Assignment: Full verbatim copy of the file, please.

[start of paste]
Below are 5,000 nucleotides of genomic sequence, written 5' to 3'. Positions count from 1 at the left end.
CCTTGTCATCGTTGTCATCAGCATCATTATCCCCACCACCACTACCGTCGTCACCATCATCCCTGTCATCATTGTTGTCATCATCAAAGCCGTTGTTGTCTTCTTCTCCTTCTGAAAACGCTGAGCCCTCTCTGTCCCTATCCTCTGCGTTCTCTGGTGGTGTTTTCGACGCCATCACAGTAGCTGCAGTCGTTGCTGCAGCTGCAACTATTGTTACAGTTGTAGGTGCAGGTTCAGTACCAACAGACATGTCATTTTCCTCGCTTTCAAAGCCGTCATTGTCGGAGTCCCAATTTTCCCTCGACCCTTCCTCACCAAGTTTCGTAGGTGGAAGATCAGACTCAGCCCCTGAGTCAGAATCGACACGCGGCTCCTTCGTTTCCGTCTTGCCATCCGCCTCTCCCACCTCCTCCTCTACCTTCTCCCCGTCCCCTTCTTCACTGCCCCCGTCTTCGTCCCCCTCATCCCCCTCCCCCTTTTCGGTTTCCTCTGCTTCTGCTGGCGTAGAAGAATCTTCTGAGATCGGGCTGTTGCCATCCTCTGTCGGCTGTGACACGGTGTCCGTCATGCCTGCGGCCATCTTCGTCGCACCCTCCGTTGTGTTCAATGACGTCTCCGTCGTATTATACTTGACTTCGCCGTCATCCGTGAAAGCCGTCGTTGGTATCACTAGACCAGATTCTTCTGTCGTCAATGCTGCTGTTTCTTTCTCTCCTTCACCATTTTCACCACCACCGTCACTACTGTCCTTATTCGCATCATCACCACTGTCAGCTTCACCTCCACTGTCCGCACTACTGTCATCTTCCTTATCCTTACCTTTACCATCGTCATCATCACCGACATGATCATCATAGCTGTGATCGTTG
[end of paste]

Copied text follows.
Below are 5,000 nucleotides of genomic sequence, written 5' to 3'. Positions count from 1 at the left end.
CCTTGTCATCGTTGTCATCAGCATCATTATCCCCACCACCACTACCGTCGTCACCATCATCCCTGTCATCATTGTTGTCATCATCAAAGCCGTTGTTGTCTTCTTCTCCTTCTGAAAACGCTGAGCCCTCTCTGTCCCTATCCTCTGCGTTCTCTGGTGGTGTTTTCGACGCCATCACAGTAGCTGCAGTCGTTGCTGCAGCTGCAACTATTGTTACAGTTGTAGGTGCAGGTTCAGTACCAACAGACATGTCATTTTCCTCGCTTTCAAAGCCGTCATTGTCGGAGTCCCAATTTTCCCTCGACCCTTCCTCACCAAGTTTCGTAGGTGGAAGATCAGACTCAGCCCCTGAGTCAGAATCGACACGCGGCTCCTTCGTTTCCGTCTTGCCATCCGCCTCTCCCACCTCCTCCTCTACCTTCTCCCCGTCCCCTTCTTCACTGCCCCCGTCTTCGTCCCCCTCATCCCCCTCCCCCTTTTCGGTTTCCTCTGCTTCTGCTGGCGTAGAAGAATCTTCTGAGATCGGGCTGTTGCCATCCTCTGTCGGCTGTGACACGGTGTCCGTCATGCCTGCGGCCATCTTCGTCGCACCCTCCGTTGTGTTCAATGACGTCTCCGTCGTATTATACTTGACTTCGCCGTCATCCGTGAAAGCCGTCGTTGGTATCACTAGACCAGATTCTTCTGTCGTCAATGCTGCTGTTTCTTTCTCTCCTTCACCATTTTCACCACCACCGTCACTACTGTCCTTATTCGCATCATCACCACTGTCAGCTTCACCTCCACTGTCCGCACTACTGTCATCTTCCTTATCCTTACCTTTACCATCGTCATCATCACCGACATGATCATCATAGCTGTGATCGTTG